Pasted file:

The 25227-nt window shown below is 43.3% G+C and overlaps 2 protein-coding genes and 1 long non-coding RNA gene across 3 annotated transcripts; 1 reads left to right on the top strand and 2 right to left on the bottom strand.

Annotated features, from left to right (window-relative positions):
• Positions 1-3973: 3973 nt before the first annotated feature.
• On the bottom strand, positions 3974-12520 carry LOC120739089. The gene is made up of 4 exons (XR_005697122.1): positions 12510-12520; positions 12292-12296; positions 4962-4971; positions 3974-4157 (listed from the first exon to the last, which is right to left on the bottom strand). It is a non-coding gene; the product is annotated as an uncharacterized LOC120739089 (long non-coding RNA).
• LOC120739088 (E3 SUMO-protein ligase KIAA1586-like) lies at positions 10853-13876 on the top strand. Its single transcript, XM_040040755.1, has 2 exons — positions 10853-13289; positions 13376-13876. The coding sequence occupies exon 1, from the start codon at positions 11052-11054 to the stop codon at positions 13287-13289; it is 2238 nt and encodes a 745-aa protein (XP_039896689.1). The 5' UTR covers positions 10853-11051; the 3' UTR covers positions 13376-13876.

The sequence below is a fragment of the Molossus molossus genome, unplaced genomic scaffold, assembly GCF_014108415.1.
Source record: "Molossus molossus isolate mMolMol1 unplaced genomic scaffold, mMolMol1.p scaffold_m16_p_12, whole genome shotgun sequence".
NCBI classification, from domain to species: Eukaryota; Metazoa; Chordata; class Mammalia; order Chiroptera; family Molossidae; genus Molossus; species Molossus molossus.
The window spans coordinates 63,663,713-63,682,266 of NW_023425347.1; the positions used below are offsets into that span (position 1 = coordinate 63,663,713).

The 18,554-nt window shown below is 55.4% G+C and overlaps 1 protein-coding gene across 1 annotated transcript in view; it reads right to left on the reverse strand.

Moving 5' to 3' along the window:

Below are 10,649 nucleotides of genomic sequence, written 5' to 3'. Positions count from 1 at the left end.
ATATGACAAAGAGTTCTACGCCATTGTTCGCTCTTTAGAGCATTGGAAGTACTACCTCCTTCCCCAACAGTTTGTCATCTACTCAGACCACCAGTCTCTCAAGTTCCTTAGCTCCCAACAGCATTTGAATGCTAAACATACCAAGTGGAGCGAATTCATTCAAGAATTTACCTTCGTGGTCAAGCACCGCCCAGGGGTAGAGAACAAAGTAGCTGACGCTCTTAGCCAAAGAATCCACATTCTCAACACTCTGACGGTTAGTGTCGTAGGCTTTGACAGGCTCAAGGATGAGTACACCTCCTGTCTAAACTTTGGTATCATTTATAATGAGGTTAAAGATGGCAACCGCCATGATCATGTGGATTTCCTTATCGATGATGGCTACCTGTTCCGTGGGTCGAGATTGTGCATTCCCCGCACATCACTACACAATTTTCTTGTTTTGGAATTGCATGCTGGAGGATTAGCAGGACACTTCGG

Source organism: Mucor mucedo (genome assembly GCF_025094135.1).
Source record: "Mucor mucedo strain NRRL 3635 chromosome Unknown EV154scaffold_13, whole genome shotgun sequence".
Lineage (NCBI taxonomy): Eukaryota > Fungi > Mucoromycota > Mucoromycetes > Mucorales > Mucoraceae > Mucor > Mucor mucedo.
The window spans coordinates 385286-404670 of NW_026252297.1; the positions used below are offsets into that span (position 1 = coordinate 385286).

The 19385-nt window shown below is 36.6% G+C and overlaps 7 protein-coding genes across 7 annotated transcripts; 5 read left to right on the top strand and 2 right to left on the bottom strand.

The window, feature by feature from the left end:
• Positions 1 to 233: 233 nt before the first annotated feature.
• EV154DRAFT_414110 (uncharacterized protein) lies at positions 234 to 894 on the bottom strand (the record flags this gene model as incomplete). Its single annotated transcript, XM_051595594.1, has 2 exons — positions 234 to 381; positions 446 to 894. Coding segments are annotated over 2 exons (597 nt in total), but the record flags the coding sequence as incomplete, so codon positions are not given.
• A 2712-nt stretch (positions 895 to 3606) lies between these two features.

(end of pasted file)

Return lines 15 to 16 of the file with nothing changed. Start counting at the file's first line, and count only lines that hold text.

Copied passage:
Source record: "Mucor mucedo strain NRRL 3635 chromosome Unknown EV154scaffold_13, whole genome shotgun sequence".
Lineage (NCBI taxonomy): Eukaryota > Fungi > Mucoromycota > Mucoromycetes > Mucorales > Mucoraceae > Mucor > Mucor mucedo.